Estuaries and tidal rivers

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For a more complete introduction see: Morphology of estuaries

This article sets out to introduce the reader to the concept of an estuary and the relationship with tidal rivers. Estuaries are highly complex and dynamic ecosystems [1]. At their simplest estuaries can be defined in relation to their form and function [2]. The definition of an estuary used here encompasses both these aspects.


The physical form provides a basis for discussing the importance of an individual estuary, including:

1 Drowned river valleys. They develop where the land was inundated by the sea when sea levels rose rapidly (about 20mm per year) towards the end of the last glaciation between 15,000 and 7,000 years ago [3]. At its height around 8,000 years ago, when a catastrophic melting of the ice cap took place in northwest Europe, it may have been as much as 75mm per year [4]. The ‘pulse’ of sediment mobilised and moved landward by these events has helped create the extensive low-lying coastal plains where sediment movement plays an important part in the development of the estuary structure.

2 Bar-built estuaries. Similar to (1) above but where tidal influence and hence sediment penetration is restricted. This may be caused by the nature of the hinterland but usually stems from the presence of spits, bars or barrier islands which surround the river mouth and help create embayments. Because of the restricted opening to the sea, some of these may more closely resemble lagoons.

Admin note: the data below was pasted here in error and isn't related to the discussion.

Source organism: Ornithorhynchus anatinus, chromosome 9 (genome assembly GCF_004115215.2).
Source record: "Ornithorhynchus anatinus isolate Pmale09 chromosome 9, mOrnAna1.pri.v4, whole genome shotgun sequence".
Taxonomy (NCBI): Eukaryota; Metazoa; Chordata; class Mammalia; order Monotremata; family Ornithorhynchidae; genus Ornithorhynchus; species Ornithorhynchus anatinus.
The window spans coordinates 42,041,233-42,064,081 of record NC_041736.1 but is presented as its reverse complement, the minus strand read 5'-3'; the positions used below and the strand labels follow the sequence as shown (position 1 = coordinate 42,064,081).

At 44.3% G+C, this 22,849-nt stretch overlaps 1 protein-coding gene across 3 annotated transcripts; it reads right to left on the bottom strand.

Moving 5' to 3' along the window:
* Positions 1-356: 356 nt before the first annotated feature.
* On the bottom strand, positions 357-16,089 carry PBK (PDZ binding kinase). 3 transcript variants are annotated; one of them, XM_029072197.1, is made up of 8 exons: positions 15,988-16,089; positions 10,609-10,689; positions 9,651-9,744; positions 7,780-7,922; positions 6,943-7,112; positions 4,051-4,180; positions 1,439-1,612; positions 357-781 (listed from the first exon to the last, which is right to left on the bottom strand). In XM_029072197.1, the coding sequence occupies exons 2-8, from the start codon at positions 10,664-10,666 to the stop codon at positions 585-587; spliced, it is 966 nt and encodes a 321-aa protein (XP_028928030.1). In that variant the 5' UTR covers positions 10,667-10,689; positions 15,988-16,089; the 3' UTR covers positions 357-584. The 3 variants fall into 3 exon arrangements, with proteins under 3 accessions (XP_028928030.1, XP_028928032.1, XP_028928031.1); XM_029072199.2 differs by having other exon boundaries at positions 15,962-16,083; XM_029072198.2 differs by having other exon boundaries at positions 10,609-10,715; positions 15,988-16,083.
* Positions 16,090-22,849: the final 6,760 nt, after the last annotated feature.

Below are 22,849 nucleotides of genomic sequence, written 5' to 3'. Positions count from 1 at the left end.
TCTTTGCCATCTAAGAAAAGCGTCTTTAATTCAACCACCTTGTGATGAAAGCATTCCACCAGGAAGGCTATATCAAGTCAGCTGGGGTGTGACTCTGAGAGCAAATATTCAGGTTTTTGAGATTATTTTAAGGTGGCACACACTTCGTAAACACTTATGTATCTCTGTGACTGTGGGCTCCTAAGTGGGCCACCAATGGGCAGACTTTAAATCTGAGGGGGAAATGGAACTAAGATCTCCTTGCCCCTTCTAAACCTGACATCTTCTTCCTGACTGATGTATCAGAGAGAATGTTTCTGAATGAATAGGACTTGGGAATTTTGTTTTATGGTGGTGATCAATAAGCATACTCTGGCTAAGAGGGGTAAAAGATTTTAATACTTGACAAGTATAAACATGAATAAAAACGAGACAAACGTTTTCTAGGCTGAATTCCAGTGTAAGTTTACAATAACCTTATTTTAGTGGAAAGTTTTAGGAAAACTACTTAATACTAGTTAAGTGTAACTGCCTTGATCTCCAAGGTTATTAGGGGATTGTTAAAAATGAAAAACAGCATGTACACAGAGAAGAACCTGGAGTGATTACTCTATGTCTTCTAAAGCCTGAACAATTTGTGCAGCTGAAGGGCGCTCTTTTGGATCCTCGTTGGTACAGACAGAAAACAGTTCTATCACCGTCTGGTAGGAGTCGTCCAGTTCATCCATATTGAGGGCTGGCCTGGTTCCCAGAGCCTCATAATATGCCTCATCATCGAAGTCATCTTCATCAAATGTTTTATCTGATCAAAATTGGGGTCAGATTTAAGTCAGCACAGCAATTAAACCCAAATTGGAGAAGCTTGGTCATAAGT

3 Rias. Tidal inlets which are closely related to drowned river valleys though here the steep-sided nature of the land results in a much narrower profile. Depending on the elevation of the adjacent land, these estuaries may reach some distance inland with a series of side arms and are developed on rocky coasts.

4 Fjords and fjards which occur in glaciated, rocky coastal areas. Fjords with very steep walls occur in areas of high relief. Fjards occur in areas of low relief and may include shallow marine waters and small islands (skerries). For both the hard rock nature of the land results in a limited sediment supply.

Some of these estuary types may also provide a link with deltas and lagoons and it is sometimes difficult to distinguish between them. They appear to occur mostly on meso-tidal coasts where wave energy is relatively high (Pethick 1984) and in micro-tidal zones, such as the deltas of the Mediterranean.

Related articles

Further reading


  1. Pethick, J., 1984. An Introduction to Coastal Geomorphology. Edward Arnold.
  2. Healy, T.R., 2005. Estuaries. In: Encyclopedia of Coastal Science, ed., M. Schwartz, Springer, 436-439.
  3. Warrick, R.A., 1993. Climate and sea level change: a synthesis. In: Climate and Sea level Change - Observations, Projections and Implications, eds., R.A., Warrick, E.M. Barrow & T.M.L. Wigley, University Press, Cambridge, 3-24.
  4. Tooley, M.J., 1993. Long term changes in eustatic sea level. In: Climate and Sea Level Change - Observations, Projections and Implications, eds., R.A., Warrick, E.M. Barrow & T.M.L. Wigley, University Press, Cambridge, 81-110.

The main author of this article is Doody, Pat
Please note that others may also have edited the contents of this article.

Citation: Doody, Pat (2020): Estuaries and tidal rivers. Available from [accessed on 24-11-2020]